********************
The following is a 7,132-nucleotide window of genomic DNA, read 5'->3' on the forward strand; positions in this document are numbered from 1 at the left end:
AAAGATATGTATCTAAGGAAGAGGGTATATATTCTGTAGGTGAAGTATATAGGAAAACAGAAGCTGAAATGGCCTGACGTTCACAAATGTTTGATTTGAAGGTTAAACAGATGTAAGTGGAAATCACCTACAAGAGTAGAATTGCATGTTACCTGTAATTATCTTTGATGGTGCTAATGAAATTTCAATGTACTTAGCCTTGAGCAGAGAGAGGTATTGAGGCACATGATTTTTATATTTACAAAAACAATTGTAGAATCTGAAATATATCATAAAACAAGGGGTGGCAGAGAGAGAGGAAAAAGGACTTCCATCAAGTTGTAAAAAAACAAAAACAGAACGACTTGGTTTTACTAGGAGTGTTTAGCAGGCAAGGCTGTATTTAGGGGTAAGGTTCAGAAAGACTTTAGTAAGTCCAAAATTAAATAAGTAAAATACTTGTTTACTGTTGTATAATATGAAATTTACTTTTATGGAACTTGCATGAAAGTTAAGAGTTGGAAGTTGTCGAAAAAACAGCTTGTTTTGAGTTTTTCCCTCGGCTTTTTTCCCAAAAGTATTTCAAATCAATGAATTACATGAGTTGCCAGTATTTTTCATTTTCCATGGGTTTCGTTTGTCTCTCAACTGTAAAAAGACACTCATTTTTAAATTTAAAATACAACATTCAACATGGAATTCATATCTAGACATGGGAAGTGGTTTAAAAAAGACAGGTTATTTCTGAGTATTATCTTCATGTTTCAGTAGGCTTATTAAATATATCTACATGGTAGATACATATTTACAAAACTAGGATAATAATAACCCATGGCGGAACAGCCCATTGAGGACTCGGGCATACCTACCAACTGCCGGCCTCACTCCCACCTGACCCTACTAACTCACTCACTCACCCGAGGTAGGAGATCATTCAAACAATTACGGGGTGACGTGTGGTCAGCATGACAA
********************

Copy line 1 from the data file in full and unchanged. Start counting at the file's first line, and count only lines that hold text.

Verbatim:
The following is a 7,132-nucleotide window of genomic DNA, read 5'->3' on the forward strand; positions in this document are numbered from 1 at the left end: